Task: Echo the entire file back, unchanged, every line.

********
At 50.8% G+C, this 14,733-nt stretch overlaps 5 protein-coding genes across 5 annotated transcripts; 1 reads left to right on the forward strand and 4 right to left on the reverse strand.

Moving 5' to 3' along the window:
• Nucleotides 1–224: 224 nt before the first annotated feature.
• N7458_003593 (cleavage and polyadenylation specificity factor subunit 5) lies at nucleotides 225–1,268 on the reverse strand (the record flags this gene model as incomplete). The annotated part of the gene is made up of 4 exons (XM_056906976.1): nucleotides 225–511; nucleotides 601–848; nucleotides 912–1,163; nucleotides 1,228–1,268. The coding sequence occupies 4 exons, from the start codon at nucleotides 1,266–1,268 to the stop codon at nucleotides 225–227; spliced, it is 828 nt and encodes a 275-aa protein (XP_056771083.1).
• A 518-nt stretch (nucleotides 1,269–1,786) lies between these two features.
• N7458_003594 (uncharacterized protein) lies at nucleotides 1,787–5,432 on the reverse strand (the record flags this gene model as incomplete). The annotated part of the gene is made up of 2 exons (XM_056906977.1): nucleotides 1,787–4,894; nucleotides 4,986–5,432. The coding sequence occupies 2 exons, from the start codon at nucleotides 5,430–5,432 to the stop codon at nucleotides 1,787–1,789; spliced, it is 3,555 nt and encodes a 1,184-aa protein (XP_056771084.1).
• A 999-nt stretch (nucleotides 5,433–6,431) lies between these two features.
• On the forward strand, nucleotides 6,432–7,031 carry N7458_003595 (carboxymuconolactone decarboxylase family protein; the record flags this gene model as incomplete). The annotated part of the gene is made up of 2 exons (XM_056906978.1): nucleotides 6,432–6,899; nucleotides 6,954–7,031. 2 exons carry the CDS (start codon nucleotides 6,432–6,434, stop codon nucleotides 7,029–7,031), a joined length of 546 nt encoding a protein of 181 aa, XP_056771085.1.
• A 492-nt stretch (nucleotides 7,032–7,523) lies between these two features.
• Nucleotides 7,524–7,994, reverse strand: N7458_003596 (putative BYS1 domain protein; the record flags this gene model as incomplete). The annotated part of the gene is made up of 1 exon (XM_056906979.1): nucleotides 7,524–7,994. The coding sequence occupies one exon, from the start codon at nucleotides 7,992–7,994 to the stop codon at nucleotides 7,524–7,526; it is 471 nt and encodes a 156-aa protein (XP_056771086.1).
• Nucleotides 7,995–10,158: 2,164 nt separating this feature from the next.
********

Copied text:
At 50.8% G+C, this 14,733-nt stretch overlaps 5 protein-coding genes across 5 annotated transcripts; 1 reads left to right on the forward strand and 4 right to left on the reverse strand.

Moving 5' to 3' along the window:
• Nucleotides 1–224: 224 nt before the first annotated feature.
• N7458_003593 (cleavage and polyadenylation specificity factor subunit 5) lies at nucleotides 225–1,268 on the reverse strand (the record flags this gene model as incomplete). The annotated part of the gene is made up of 4 exons (XM_056906976.1): nucleotides 225–511; nucleotides 601–848; nucleotides 912–1,163; nucleotides 1,228–1,268. The coding sequence occupies 4 exons, from the start codon at nucleotides 1,266–1,268 to the stop codon at nucleotides 225–227; spliced, it is 828 nt and encodes a 275-aa protein (XP_056771083.1).
• A 518-nt stretch (nucleotides 1,269–1,786) lies between these two features.
• N7458_003594 (uncharacterized protein) lies at nucleotides 1,787–5,432 on the reverse strand (the record flags this gene model as incomplete). The annotated part of the gene is made up of 2 exons (XM_056906977.1): nucleotides 1,787–4,894; nucleotides 4,986–5,432. The coding sequence occupies 2 exons, from the start codon at nucleotides 5,430–5,432 to the stop codon at nucleotides 1,787–1,789; spliced, it is 3,555 nt and encodes a 1,184-aa protein (XP_056771084.1).
• A 999-nt stretch (nucleotides 5,433–6,431) lies between these two features.
• On the forward strand, nucleotides 6,432–7,031 carry N7458_003595 (carboxymuconolactone decarboxylase family protein; the record flags this gene model as incomplete). The annotated part of the gene is made up of 2 exons (XM_056906978.1): nucleotides 6,432–6,899; nucleotides 6,954–7,031. 2 exons carry the CDS (start codon nucleotides 6,432–6,434, stop codon nucleotides 7,029–7,031), a joined length of 546 nt encoding a protein of 181 aa, XP_056771085.1.
• A 492-nt stretch (nucleotides 7,032–7,523) lies between these two features.
• Nucleotides 7,524–7,994, reverse strand: N7458_003596 (putative BYS1 domain protein; the record flags this gene model as incomplete). The annotated part of the gene is made up of 1 exon (XM_056906979.1): nucleotides 7,524–7,994. The coding sequence occupies one exon, from the start codon at nucleotides 7,992–7,994 to the stop codon at nucleotides 7,524–7,526; it is 471 nt and encodes a 156-aa protein (XP_056771086.1).
• Nucleotides 7,995–10,158: 2,164 nt separating this feature from the next.